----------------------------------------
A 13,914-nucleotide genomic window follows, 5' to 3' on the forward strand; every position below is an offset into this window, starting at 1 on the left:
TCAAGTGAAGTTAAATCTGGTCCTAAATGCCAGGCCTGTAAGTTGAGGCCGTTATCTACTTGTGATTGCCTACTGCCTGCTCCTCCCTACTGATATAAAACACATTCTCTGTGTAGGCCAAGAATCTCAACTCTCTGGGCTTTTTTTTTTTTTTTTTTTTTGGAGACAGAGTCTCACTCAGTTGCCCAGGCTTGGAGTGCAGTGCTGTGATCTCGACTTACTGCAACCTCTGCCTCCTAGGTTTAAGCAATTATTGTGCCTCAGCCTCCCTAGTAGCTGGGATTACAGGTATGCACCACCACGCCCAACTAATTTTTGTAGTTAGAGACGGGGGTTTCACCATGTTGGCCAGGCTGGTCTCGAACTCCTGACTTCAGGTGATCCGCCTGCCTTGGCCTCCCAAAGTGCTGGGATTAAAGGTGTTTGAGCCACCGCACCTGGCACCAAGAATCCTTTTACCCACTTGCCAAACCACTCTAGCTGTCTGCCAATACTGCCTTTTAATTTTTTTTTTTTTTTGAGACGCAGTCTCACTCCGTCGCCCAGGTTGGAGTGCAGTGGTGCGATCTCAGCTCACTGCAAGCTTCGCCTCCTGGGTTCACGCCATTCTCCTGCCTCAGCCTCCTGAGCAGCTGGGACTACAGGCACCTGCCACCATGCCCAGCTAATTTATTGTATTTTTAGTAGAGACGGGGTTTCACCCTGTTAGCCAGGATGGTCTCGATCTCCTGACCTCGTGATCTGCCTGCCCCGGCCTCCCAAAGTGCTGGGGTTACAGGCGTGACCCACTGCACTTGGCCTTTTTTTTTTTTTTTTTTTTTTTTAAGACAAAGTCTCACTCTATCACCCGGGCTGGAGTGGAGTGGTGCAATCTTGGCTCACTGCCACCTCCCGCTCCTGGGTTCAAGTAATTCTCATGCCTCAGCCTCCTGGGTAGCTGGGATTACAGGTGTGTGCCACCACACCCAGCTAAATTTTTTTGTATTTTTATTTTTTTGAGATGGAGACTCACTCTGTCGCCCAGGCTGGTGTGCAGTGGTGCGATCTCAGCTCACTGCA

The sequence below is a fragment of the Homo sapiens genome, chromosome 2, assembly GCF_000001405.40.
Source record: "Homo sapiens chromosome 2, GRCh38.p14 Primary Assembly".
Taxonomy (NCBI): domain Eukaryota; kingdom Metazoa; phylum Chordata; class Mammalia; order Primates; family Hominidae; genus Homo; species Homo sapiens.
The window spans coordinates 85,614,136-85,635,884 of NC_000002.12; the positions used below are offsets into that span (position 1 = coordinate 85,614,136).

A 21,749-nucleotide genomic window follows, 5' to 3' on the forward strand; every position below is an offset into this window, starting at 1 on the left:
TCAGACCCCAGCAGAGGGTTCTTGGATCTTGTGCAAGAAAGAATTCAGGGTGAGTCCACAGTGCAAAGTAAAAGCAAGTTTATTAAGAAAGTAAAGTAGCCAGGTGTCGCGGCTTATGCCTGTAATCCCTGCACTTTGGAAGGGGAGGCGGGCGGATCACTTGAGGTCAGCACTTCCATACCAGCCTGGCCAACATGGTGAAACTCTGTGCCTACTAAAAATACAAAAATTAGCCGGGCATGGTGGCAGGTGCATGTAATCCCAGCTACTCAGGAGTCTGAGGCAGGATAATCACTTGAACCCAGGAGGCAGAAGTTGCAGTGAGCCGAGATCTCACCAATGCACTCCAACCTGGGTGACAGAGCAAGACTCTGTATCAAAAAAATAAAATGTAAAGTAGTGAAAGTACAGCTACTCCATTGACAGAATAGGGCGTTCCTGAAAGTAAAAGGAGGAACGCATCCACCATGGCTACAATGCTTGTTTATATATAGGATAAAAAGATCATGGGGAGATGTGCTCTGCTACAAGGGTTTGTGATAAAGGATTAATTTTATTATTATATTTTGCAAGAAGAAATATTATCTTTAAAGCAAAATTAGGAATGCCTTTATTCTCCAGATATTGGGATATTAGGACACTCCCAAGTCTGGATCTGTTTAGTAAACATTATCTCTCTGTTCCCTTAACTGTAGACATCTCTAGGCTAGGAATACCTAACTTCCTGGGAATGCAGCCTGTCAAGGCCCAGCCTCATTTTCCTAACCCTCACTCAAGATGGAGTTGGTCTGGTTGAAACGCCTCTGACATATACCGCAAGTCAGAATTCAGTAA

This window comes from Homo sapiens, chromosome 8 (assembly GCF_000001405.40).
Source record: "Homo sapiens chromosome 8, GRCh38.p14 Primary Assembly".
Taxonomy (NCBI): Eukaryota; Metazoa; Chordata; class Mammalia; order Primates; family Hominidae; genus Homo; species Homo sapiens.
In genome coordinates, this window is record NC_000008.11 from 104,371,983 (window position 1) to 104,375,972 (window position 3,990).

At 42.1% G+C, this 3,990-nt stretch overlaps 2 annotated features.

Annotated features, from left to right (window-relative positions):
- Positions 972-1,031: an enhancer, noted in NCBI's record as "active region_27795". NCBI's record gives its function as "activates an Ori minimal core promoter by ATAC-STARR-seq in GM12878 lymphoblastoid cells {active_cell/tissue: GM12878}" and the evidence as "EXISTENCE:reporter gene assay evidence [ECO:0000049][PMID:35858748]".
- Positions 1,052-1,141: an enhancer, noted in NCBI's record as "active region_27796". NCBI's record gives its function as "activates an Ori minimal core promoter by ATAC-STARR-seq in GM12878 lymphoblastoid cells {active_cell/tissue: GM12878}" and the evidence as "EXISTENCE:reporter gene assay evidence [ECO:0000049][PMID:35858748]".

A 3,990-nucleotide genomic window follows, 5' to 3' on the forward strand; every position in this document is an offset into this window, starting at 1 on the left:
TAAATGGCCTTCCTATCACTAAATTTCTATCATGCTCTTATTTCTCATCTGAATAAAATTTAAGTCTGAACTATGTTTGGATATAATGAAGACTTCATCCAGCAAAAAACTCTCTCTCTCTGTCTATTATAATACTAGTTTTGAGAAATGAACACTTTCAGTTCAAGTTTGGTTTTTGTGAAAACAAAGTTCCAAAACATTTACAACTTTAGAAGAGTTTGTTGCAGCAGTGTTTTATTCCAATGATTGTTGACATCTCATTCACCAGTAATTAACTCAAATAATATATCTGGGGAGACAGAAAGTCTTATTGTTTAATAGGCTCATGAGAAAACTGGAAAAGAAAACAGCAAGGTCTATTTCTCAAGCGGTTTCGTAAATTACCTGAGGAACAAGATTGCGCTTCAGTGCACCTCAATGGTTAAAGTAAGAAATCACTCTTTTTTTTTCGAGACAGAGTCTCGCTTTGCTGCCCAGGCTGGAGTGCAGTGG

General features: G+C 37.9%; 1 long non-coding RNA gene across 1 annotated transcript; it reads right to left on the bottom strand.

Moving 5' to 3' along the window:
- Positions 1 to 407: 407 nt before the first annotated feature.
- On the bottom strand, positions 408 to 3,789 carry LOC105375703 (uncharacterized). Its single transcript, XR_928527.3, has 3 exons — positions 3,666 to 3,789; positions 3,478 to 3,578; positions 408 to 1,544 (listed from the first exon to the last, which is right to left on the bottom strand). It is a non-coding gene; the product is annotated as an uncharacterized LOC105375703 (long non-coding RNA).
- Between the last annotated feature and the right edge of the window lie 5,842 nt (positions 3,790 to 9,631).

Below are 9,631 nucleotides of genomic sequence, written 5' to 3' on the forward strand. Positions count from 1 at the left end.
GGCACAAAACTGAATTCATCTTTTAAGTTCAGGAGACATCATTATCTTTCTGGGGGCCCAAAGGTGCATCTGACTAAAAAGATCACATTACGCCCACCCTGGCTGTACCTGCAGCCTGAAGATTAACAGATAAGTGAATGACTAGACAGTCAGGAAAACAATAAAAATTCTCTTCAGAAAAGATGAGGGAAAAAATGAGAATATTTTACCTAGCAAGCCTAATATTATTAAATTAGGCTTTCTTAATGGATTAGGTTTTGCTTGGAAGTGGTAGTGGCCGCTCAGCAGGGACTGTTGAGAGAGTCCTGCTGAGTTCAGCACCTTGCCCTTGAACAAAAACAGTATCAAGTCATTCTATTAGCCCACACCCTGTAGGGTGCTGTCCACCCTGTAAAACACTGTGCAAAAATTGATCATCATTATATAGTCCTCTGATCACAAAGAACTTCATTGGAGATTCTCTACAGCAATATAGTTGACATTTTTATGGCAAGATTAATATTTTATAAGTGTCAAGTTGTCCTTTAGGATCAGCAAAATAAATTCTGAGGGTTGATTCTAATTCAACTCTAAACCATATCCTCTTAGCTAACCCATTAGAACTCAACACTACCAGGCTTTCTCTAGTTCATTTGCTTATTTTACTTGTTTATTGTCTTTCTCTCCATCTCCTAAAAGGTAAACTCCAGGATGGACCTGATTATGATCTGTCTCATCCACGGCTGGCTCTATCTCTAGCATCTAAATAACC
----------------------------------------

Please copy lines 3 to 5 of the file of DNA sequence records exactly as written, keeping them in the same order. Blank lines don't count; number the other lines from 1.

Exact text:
The sequence below is a fragment of the Homo sapiens genome, chromosome 2, assembly GCF_000001405.40.
Source record: "Homo sapiens chromosome 2, GRCh38.p14 Primary Assembly".
Taxonomy (NCBI): domain Eukaryota; kingdom Metazoa; phylum Chordata; class Mammalia; order Primates; family Hominidae; genus Homo; species Homo sapiens.